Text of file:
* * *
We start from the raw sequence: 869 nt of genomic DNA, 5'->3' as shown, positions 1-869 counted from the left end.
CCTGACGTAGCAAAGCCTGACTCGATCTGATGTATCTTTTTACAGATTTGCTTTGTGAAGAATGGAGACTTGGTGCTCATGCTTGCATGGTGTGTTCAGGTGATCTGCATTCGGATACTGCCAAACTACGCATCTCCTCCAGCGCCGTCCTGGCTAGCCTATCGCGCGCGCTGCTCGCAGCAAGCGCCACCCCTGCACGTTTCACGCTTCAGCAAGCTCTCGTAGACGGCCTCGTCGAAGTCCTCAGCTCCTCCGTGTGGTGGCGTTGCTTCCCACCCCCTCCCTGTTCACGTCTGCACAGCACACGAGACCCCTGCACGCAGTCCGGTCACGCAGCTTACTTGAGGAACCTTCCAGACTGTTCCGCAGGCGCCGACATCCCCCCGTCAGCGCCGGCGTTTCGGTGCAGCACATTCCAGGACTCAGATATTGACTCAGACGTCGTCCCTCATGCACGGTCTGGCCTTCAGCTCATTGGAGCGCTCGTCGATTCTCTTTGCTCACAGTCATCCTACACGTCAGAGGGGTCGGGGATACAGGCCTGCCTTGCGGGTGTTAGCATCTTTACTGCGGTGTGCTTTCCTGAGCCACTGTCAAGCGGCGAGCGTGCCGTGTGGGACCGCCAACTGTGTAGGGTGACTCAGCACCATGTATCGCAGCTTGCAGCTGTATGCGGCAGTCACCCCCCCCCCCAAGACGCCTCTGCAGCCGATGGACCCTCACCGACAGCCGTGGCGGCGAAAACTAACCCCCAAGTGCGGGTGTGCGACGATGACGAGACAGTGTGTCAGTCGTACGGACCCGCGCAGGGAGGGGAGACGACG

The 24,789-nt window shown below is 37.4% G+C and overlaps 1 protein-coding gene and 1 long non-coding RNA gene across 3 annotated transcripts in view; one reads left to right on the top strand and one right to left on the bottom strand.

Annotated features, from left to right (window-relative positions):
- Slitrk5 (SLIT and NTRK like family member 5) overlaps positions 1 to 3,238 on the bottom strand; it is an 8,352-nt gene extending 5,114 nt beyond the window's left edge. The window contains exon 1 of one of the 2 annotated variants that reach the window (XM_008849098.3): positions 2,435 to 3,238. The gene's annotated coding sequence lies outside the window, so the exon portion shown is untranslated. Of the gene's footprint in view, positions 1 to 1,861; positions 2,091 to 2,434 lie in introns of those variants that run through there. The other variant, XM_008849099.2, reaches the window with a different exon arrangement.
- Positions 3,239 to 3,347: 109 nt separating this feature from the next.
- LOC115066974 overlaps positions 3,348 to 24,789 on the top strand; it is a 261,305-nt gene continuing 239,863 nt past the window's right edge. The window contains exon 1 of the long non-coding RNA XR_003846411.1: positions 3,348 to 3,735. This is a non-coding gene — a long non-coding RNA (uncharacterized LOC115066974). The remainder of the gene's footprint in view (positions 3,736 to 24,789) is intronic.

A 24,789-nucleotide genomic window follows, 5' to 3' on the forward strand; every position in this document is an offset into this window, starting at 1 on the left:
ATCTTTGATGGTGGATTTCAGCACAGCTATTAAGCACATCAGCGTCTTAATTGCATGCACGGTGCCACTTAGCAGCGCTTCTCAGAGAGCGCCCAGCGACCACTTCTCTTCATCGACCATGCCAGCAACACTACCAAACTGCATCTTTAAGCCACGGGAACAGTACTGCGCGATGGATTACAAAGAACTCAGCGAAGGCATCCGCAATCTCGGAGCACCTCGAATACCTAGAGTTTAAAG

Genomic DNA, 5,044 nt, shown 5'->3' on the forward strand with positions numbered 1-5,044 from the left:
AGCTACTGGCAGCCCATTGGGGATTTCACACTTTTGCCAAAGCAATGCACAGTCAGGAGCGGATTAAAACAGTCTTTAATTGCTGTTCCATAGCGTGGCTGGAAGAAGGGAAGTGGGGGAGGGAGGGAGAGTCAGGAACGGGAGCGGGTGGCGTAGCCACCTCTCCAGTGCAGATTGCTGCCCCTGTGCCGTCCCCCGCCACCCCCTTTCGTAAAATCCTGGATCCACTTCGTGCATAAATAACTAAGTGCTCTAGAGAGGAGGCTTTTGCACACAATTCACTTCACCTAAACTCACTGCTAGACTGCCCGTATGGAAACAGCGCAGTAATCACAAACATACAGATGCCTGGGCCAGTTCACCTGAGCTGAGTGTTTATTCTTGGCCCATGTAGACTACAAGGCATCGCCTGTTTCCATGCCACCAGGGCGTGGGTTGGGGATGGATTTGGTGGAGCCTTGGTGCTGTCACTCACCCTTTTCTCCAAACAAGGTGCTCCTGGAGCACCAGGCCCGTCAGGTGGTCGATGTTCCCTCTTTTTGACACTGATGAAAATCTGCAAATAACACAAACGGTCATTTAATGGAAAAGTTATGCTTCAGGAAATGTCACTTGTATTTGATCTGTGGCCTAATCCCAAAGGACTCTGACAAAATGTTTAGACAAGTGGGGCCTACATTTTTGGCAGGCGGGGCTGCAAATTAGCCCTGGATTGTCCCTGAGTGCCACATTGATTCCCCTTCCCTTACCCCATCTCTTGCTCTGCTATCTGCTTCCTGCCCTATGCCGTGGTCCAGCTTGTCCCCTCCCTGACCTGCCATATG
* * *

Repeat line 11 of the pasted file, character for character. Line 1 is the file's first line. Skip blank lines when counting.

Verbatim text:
AGCTACTGGCAGCCCATTGGGGATTTCACACTTTTGCCAAAGCAATGCACAGTCAGGAGCGGATTAAAACAGTCTTTAATTGCTGTTCCATAGCGTGGCTGGAAGAAGGGAAGTGGGGGAGGGAGGGAGAGTCAGGAACGGGAGCGGGTGGCGTAGCCACCTCTCCAGTGCAGATTGCTGCCCCTGTGCCGTCCCCCGCCACCCCCTTTCGTAAAATCCTGGATCCACTTCGTGCATAAATAACTAAGTGCTCTAGAGAGGAGGCTTTTGCACACAATTCACTTCACCTAAACTCACTGCTAGACTGCCCGTATGGAAACAGCGCAGTAATCACAAACATACAGATGCCTGGGCCAGTTCACCTGAGCTGAGTGTTTATTCTTGGCCCATGTAGACTACAAGGCATCGCCTGTTTCCATGCCACCAGGGCGTGGGTTGGGGATGGATTTGGTGGAGCCTTGGTGCTGTCACTCACCCTTTTCTCCAAACAAGGTGCTCCTGGAGCACCAGGCCCGTCAGGTGGTCGATGTTCCCTCTTTTTGACACTGATGAAAATCTGCAAATAACACAAACGGTCATTTAATGGAAAAGTTATGCTTCAGGAAATGTCACTTGTATTTGATCTGTGGCCTAATCCCAAAGGACTCTGACAAAATGTTTAGACAAGTGGGGCCTACATTTTTGGCAGGCGGGGCTGCAAATTAGCCCTGGATTGTCCCTGAGTGCCACATTGATTCCCCTTCCCTTACCCCATCTCTTGCTCTGCTATCTGCTTCCTGCCCTATGCCGTGGTCCAGCTTGTCCCCTCCCTGACCTGCCATATG